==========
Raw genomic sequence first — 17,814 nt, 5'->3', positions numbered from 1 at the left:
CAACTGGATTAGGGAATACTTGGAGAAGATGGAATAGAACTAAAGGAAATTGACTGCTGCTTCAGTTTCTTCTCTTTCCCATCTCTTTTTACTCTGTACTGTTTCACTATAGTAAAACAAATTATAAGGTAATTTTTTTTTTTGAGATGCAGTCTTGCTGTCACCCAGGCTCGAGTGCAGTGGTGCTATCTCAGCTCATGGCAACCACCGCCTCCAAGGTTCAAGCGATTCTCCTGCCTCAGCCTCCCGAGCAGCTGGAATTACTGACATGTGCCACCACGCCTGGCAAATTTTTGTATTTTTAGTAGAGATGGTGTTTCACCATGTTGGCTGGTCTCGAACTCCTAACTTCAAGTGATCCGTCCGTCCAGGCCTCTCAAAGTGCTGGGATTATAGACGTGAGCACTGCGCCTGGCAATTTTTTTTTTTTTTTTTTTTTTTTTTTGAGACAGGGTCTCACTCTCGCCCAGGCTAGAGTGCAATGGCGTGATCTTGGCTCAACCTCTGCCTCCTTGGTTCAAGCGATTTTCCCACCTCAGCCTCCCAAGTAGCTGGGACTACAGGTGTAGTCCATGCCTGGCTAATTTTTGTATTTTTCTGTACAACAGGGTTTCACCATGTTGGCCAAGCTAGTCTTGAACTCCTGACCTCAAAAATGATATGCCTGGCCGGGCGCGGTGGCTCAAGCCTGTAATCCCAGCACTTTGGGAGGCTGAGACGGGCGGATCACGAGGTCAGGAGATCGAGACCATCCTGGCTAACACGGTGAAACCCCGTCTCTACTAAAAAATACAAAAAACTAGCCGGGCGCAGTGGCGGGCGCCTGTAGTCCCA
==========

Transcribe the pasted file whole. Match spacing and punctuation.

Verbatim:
Raw genomic sequence first — 17,814 nt, 5'->3', positions numbered from 1 at the left:
CAACTGGATTAGGGAATACTTGGAGAAGATGGAATAGAACTAAAGGAAATTGACTGCTGCTTCAGTTTCTTCTCTTTCCCATCTCTTTTTACTCTGTACTGTTTCACTATAGTAAAACAAATTATAAGGTAATTTTTTTTTTTGAGATGCAGTCTTGCTGTCACCCAGGCTCGAGTGCAGTGGTGCTATCTCAGCTCATGGCAACCACCGCCTCCAAGGTTCAAGCGATTCTCCTGCCTCAGCCTCCCGAGCAGCTGGAATTACTGACATGTGCCACCACGCCTGGCAAATTTTTGTATTTTTAGTAGAGATGGTGTTTCACCATGTTGGCTGGTCTCGAACTCCTAACTTCAAGTGATCCGTCCGTCCAGGCCTCTCAAAGTGCTGGGATTATAGACGTGAGCACTGCGCCTGGCAATTTTTTTTTTTTTTTTTTTTTTTTTTTGAGACAGGGTCTCACTCTCGCCCAGGCTAGAGTGCAATGGCGTGATCTTGGCTCAACCTCTGCCTCCTTGGTTCAAGCGATTTTCCCACCTCAGCCTCCCAAGTAGCTGGGACTACAGGTGTAGTCCATGCCTGGCTAATTTTTGTATTTTTCTGTACAACAGGGTTTCACCATGTTGGCCAAGCTAGTCTTGAACTCCTGACCTCAAAAATGATATGCCTGGCCGGGCGCGGTGGCTCAAGCCTGTAATCCCAGCACTTTGGGAGGCTGAGACGGGCGGATCACGAGGTCAGGAGATCGAGACCATCCTGGCTAACACGGTGAAACCCCGTCTCTACTAAAAAATACAAAAAACTAGCCGGGCGCAGTGGCGGGCGCCTGTAGTCCCA